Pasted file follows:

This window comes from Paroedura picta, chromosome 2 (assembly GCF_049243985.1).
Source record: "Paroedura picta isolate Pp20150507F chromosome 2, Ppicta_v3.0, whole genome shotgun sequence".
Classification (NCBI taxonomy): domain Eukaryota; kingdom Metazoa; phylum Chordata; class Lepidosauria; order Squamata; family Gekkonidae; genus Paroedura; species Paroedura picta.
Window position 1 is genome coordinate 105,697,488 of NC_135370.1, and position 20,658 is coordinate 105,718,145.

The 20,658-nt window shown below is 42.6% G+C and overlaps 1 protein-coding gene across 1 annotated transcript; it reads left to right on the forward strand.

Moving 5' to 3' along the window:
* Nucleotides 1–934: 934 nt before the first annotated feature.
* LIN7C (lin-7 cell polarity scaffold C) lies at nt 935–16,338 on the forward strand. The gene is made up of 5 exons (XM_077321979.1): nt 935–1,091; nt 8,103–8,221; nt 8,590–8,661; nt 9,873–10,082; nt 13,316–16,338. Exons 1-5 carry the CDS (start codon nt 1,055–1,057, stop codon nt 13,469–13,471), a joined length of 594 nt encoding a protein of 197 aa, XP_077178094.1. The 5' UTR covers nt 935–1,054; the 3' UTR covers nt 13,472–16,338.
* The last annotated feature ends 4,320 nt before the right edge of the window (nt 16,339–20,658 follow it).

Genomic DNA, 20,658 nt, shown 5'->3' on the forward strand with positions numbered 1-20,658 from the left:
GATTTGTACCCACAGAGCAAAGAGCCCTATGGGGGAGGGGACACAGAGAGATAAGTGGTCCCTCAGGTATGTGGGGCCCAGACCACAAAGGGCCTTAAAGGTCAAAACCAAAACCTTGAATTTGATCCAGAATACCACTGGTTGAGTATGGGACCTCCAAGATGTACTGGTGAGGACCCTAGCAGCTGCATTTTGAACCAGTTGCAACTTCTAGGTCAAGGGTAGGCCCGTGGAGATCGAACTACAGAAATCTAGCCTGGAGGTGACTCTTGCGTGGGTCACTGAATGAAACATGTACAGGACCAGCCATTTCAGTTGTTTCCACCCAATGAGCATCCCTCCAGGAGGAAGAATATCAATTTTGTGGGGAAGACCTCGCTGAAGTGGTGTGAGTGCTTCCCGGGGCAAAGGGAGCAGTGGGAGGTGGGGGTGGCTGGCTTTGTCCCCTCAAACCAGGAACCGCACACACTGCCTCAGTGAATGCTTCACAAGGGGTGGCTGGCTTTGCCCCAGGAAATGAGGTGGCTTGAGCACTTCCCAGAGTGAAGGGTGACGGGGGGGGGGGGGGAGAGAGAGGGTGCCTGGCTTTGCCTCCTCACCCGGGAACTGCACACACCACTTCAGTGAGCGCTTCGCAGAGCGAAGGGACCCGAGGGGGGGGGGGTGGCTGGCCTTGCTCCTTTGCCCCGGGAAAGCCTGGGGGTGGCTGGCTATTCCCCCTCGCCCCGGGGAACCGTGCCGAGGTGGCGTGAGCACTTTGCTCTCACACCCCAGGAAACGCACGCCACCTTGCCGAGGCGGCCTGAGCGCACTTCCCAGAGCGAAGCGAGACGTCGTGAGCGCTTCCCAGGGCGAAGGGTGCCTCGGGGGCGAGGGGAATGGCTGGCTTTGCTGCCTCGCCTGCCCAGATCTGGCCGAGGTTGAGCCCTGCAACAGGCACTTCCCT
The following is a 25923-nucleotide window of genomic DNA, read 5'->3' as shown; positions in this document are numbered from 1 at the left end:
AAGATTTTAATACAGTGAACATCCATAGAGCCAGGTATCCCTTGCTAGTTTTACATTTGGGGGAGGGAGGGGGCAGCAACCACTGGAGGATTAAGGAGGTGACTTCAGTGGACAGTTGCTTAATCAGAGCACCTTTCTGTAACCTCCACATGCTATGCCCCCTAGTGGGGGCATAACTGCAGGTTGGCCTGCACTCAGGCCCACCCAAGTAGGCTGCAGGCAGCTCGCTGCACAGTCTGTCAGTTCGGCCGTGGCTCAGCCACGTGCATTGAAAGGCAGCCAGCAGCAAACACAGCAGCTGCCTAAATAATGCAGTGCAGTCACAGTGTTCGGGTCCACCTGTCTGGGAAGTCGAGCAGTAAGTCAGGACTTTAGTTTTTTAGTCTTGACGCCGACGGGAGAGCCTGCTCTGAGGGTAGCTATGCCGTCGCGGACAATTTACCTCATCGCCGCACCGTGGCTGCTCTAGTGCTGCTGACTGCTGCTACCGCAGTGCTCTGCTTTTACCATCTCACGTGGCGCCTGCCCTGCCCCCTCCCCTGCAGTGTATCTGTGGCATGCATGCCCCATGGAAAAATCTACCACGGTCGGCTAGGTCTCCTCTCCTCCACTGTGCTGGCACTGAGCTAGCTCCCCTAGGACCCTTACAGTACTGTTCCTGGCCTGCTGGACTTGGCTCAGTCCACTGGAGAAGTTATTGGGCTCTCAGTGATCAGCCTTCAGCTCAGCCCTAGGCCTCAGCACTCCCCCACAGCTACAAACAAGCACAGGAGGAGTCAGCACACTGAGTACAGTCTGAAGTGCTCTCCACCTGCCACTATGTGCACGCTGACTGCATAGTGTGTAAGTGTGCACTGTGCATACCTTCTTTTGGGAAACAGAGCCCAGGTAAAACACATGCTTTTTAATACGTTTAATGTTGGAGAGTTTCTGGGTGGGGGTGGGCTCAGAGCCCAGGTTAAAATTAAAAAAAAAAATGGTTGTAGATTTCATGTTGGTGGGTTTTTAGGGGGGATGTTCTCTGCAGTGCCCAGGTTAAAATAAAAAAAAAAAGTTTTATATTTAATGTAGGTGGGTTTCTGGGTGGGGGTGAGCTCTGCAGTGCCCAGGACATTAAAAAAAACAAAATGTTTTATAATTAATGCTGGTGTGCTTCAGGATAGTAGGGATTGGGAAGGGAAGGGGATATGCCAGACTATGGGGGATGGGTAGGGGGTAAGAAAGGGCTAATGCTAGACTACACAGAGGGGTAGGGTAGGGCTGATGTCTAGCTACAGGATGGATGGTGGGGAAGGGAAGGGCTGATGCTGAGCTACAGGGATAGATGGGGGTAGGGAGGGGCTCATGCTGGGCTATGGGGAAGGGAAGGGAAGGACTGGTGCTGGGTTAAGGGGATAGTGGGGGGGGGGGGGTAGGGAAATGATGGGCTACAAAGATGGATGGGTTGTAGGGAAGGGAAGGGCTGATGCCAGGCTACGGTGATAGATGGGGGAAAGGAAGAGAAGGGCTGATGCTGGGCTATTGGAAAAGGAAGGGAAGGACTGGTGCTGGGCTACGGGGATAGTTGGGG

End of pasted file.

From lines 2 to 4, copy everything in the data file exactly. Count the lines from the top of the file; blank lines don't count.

Source record: "Paroedura picta isolate Pp20150507F chromosome 2, Ppicta_v3.0, whole genome shotgun sequence".
Classification (NCBI taxonomy): domain Eukaryota; kingdom Metazoa; phylum Chordata; class Lepidosauria; order Squamata; family Gekkonidae; genus Paroedura; species Paroedura picta.
Window position 1 is genome coordinate 105,697,488 of NC_135370.1, and position 20,658 is coordinate 105,718,145.